Chapter 4 - Reactions in Aqueous Solution Chapter 4 A...

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Reactions in Aqueous Solution Chapter 4
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A solution is a homogenous mixture of 2 or more substances The solute is(are) the substance(s) present in the smaller amount(s) The solvent is the substance present in the larger amount Solution Solvent Solute Soft drink ( l ) Air ( g ) Soft Solder ( s ) H 2 O N 2 Pb Sugar, CO 2 O 2 , Ar, CH 4 Sn
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An electrolyte is a substance that, when dissolved in water, results in a solution that can conduct electricity. A nonelectrolyte is a substance that, when dissolved, results in a solution that does not conduct electricity. nonelectrolyte weak electrolyte strong electrolyte
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Strong Electrolyte – 100% dissociation NaCl ( s ) Na + ( aq ) + Cl - ( aq ) H 2 O Weak Electrolyte – not completely dissociated CH 3 COOH CH 3 COO - ( aq ) + H + ( aq ) Conduct electricity in solution? Cations (+) and Anions (-)
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Ionization of acetic acid CH 3 COOH CH 3 COO - ( aq ) + H + ( aq ) A reversible reaction. The reaction can occur in both directions. Acetic acid is a weak electrolyte because its ionization in water is incomplete.
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Hydration is the process in which an ion is surrounded by water molecules arranged in a specific manner. δ + δ - H 2 O
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Nonelectrolyte does not conduct electricity? No cations (+) and anions (-) in solution C 6 H 12 O 6 ( s ) C 6 H 12 O 6 ( aq ) H 2 O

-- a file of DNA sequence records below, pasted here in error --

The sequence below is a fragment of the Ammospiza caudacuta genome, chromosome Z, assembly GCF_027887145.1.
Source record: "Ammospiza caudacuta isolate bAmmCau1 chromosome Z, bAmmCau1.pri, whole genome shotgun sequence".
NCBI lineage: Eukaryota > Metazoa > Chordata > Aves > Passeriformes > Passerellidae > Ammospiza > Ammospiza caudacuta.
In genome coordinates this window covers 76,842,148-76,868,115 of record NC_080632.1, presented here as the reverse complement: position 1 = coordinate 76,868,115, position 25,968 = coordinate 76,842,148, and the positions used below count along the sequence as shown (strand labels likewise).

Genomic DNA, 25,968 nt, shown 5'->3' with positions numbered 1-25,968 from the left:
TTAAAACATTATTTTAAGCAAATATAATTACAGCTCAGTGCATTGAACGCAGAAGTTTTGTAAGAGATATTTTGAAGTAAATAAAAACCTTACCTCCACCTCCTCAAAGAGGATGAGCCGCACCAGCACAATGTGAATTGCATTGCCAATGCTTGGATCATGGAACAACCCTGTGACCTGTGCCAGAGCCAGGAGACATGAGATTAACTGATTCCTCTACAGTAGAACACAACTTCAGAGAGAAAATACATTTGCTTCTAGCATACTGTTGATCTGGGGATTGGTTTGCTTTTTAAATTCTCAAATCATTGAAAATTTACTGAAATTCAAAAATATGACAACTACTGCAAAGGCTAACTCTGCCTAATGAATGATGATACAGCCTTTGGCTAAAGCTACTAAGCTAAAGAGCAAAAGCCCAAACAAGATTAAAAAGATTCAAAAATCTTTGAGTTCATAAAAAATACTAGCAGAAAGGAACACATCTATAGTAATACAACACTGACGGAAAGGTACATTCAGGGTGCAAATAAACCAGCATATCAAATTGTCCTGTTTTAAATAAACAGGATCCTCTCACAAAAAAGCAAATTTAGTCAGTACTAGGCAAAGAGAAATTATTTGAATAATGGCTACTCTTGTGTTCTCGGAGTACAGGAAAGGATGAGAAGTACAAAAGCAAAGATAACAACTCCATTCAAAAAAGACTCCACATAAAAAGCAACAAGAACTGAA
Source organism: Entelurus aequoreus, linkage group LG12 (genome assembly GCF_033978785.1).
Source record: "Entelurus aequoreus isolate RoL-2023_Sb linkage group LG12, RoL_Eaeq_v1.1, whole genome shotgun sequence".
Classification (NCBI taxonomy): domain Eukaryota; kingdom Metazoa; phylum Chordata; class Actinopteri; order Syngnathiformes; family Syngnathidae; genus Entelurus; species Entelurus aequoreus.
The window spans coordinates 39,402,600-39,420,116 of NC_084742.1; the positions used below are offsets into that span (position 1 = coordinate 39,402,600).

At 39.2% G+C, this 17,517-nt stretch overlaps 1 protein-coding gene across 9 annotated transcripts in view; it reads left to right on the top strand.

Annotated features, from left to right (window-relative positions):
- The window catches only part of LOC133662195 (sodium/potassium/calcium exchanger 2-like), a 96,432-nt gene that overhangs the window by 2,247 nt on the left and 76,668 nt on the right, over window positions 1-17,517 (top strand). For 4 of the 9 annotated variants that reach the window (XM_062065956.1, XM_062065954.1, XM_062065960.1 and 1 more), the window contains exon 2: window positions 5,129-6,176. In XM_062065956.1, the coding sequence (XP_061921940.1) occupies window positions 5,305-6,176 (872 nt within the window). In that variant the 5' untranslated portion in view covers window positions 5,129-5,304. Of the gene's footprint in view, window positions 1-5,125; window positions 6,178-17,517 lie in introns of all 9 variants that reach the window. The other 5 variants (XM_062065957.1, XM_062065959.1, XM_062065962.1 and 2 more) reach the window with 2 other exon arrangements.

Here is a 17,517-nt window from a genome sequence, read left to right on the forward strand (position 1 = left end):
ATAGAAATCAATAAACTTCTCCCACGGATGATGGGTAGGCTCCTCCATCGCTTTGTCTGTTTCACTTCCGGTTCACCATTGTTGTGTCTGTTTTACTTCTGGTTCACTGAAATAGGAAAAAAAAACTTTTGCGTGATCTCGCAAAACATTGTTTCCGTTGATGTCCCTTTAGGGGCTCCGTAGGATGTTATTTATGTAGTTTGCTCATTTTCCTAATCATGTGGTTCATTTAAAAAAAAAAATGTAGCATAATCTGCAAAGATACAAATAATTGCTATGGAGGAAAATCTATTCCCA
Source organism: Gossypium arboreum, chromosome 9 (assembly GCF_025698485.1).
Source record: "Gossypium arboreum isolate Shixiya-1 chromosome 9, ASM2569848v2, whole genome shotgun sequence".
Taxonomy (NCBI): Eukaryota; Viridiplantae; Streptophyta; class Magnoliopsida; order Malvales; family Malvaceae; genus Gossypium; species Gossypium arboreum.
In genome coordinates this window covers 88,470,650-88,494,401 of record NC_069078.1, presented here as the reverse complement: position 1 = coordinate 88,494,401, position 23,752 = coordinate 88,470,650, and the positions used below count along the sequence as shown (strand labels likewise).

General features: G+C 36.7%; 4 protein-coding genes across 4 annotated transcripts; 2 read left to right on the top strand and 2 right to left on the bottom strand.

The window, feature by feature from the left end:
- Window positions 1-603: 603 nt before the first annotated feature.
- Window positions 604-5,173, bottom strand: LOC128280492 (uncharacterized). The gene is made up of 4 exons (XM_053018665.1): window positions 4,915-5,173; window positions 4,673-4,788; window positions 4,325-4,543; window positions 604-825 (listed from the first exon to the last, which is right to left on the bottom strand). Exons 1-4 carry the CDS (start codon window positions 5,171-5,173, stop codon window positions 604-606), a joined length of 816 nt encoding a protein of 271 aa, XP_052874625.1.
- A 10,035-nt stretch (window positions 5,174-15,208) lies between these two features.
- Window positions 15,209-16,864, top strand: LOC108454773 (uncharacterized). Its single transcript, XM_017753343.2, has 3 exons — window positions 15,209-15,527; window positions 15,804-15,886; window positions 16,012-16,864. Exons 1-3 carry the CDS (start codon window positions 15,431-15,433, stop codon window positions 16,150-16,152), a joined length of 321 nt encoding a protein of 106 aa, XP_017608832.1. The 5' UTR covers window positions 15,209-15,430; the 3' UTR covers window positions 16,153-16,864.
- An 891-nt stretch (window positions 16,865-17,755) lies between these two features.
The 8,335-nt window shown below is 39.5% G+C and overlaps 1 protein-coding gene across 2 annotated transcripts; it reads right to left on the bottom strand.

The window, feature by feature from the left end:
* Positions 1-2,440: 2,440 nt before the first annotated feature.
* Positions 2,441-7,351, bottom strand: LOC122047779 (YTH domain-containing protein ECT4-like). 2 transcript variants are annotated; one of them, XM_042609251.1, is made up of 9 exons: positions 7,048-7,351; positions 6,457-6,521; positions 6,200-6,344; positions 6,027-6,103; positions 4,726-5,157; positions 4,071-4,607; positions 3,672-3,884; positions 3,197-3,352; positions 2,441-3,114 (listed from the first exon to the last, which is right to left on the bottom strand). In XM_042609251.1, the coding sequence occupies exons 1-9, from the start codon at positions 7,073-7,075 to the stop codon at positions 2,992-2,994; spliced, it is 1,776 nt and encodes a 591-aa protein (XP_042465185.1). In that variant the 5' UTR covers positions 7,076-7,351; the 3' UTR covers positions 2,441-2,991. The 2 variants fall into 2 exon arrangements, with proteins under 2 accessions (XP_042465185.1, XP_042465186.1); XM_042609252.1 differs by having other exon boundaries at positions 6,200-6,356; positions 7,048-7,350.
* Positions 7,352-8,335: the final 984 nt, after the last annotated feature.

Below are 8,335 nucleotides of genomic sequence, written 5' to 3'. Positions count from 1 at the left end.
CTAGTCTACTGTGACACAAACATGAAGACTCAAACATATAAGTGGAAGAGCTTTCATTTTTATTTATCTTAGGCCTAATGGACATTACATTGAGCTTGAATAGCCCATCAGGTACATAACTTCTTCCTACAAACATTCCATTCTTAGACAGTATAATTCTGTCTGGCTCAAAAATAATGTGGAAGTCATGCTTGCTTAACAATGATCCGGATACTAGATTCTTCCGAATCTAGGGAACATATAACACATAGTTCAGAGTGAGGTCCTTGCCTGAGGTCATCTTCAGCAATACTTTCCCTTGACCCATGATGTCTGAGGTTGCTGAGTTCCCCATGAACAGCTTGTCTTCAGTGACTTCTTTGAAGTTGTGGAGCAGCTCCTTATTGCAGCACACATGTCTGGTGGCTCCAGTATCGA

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Precipitation Reactions Precipitate – insoluble solid that separates from solution molecular equation ionic equation net ionic equation Pb 2+ + 2NO 3 - + 2Na + + 2I - PbI 2 ( s ) + 2Na + + 2NO 3 - Na + and NO 3 - are spectator ions PbI 2 Pb(NO 3 ) 2 ( aq ) + 2NaI ( aq ) PbI 2 ( s ) + 2NaNO 3 ( aq ) precipitate Pb 2+ + 2I - PbI 2 ( s )
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Precipitation of Lead Iodide PbI 2 Pb 2+ + 2I - PbI 2 ( s )
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Solubility is the maximum amount of solute that will dissolve in a given quantity of solvent at a specific temperature.
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Solubility of NaCl in water at 20°C = 365 g/L Solubility of AgCl in water at 20°C = 0.009 g/L (Solubility is a complex matter, dealing with enthalpy and entropy, and we’ll cover this more in Chapters 6 and 12) So, Precipitation Reactions are Ion Exchange reactions driven by removal of ions from solution via insoluble ionic compound formation – this is also energy-driven and we’ll discuss this later as well. To predict whether or not a precipitation reaction will occur when two aqueous solutions are mixed: 1. Note all ions present in both of the solutions, and 2. Note all possible combinations of ions, and 3. Are any of the possible combinations insoluble in water?
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Writing Net Ionic Equations 1. Write the balanced molecular equation. 2. Write the ionic equation showing the strong electrolytes completely dissociated into cations and anions. 3. Cancel the spectator ions on both sides of the ionic equation 4. Check that charges and number of atoms are balanced in the net ionic equation AgNO 3 ( aq ) + NaCl ( aq ) AgCl ( s ) + NaNO 3 ( aq ) Ag + + NO 3 - + Na + + Cl - AgCl ( s ) + Na + + NO 3 - Ag + + Cl - AgCl ( s ) Write the net ionic equation for the reaction of silver nitrate with sodium chloride.
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This note was uploaded on 07/15/2011 for the course CHEM 2045 taught by Professor Gower during the Spring '11 term at University of Florida.

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Chapter 4 - Reactions in Aqueous Solution Chapter 4 A...

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